Example 1. Analysis of a bipartite network (Silene)

The Silene data illustrate a typical bipartite food web. The following workflow runs the null model and then analyses the results at the level of individual links, revealing pollinator preferences, before calculating network- and species-level statistics via the bipartite package (Dormann et al. 2008, 2009).

Start by loading up the data and running the null model:


set.seed(1234) # To create a reproducible example
sil.null <- generate_null_net(Silene[, 2:7], Silene.plants[, 2:6], sims = 100,
                              data.type = "names", summary.type = "sum",
                              c.samples = Silene[, 1],
                              r.samples = Silene.plants[, 1])

The silene data were collected over 11 field visits, and so the vectors c.samples and r.samples are included to specify which visit each pollinator and accompanying floral abundance data were collected on (identical vist codes, in this case V1 to V11, must be used in the two vectors). This ensures that the null model will relate pollinators to the resources available at the time when they were collected, before combining the data from the 11 visits at the end of each iteration of the model. The visit codes are in the first column of both the pollinator and flower data sets. The data from individual pollinators is nominal, indicating the flower species upon which the pollinator was found: hence data.type = "names".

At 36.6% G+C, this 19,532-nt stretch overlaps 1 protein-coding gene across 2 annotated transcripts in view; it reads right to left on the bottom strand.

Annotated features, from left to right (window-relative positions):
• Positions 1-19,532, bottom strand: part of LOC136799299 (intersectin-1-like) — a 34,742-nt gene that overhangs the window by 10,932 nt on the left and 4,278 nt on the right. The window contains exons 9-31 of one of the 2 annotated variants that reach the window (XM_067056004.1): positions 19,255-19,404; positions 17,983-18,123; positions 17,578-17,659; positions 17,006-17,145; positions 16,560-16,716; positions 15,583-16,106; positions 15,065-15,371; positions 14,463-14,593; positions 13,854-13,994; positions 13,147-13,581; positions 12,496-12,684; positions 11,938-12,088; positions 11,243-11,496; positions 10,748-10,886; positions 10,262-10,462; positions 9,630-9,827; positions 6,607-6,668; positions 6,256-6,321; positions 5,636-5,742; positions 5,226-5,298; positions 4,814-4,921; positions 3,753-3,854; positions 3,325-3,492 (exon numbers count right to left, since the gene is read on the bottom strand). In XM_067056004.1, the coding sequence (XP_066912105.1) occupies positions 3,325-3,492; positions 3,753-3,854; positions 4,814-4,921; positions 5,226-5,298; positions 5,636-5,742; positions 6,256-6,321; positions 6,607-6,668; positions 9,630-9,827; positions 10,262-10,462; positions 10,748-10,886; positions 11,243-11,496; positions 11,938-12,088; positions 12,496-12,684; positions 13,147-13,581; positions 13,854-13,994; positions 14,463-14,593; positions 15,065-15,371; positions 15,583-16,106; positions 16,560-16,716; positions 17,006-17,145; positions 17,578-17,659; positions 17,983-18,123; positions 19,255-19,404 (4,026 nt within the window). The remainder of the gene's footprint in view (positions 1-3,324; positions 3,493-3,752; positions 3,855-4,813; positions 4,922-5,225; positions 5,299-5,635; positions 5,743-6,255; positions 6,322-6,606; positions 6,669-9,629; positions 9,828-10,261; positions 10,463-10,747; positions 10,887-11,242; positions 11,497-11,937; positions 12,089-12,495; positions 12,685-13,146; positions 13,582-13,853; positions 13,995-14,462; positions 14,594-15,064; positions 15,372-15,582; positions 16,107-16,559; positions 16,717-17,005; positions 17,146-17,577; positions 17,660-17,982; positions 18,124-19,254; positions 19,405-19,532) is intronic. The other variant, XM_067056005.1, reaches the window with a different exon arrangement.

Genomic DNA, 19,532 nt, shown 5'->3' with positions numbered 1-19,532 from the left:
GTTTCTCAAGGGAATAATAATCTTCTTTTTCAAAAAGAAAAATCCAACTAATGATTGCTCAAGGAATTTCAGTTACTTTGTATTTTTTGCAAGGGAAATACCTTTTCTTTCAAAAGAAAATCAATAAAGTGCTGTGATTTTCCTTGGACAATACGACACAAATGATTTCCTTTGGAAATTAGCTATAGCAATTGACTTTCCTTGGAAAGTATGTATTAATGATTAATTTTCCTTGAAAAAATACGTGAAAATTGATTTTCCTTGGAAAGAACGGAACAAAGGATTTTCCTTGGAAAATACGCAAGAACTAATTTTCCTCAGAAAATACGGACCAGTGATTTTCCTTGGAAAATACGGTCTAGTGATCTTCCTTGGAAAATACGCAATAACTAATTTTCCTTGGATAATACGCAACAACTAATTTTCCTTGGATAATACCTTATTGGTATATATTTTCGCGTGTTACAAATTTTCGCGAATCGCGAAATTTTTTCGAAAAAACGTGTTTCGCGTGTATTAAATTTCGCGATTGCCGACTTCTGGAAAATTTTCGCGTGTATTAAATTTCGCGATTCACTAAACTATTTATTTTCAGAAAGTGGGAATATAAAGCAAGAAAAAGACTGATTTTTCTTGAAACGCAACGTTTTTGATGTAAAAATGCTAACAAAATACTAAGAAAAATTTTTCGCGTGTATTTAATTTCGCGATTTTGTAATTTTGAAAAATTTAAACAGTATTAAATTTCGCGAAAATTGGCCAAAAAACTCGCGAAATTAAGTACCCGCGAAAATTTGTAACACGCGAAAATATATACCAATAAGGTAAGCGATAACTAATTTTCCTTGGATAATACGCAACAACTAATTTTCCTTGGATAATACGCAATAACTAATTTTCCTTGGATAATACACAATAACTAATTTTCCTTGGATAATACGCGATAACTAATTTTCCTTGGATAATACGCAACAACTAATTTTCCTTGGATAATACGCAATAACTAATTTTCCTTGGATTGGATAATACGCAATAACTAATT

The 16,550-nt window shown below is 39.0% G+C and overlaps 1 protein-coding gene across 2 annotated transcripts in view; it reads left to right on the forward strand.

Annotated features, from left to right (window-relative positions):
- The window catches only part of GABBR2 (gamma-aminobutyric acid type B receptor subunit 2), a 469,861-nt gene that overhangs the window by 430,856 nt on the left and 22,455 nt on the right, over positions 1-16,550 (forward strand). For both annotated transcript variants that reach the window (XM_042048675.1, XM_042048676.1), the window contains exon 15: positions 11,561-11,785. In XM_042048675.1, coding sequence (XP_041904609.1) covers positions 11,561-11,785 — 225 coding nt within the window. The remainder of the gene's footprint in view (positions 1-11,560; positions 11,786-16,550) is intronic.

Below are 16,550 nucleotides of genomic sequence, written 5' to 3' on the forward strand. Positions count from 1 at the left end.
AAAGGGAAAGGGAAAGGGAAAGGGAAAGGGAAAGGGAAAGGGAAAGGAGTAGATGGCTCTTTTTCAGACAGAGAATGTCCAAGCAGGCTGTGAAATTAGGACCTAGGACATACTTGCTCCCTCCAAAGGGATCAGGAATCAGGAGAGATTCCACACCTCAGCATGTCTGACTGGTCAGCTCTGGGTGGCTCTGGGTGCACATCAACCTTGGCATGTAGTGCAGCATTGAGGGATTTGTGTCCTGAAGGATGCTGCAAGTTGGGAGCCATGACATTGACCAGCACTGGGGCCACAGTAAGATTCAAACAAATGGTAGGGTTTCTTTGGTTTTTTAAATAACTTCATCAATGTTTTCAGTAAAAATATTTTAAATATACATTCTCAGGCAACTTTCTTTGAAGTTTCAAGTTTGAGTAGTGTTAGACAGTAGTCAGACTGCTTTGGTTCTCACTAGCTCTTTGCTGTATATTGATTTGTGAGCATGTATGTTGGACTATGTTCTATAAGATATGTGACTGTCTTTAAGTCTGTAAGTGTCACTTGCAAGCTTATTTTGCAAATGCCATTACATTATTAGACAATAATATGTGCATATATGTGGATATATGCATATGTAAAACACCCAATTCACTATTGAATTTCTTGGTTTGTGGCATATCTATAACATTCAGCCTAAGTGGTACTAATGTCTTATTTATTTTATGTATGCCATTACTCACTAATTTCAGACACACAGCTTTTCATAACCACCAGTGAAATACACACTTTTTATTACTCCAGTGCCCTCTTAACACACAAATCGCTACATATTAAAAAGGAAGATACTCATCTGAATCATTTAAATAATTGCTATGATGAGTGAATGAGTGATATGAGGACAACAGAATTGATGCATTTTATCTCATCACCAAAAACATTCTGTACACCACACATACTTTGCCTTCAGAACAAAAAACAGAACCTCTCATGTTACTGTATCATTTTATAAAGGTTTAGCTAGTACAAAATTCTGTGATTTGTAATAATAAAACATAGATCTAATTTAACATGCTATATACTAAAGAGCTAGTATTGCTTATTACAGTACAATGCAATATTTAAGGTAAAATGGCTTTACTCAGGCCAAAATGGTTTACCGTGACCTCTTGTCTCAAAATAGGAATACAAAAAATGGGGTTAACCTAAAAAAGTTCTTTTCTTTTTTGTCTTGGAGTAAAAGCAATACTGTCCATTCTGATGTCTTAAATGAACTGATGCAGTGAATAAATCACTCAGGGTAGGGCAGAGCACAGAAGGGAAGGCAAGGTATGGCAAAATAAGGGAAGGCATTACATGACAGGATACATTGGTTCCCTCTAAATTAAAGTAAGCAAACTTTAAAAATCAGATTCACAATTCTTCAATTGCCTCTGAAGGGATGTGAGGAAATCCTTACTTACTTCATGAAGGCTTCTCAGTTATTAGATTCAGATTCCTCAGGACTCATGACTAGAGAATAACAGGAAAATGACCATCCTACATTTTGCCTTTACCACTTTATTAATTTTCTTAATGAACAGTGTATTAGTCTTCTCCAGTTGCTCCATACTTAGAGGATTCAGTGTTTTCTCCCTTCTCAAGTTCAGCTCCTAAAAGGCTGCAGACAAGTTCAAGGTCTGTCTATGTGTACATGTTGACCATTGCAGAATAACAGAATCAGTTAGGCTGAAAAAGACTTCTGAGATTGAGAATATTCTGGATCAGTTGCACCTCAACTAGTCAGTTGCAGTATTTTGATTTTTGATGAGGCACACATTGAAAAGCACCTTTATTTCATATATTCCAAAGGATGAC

To see which links in the network are not consistent with the null model, providing evidence for flower choice, the test_interactions function is used. A warning message will appear, highlighting the importance of being aware of Type I errors, due to the large number of potential links in the network (hence a large number of individual significance tests). The results should be interpreted with caution and potentially a false discovery rate correction applied (e.g. Gotelli and Ulrich 2010):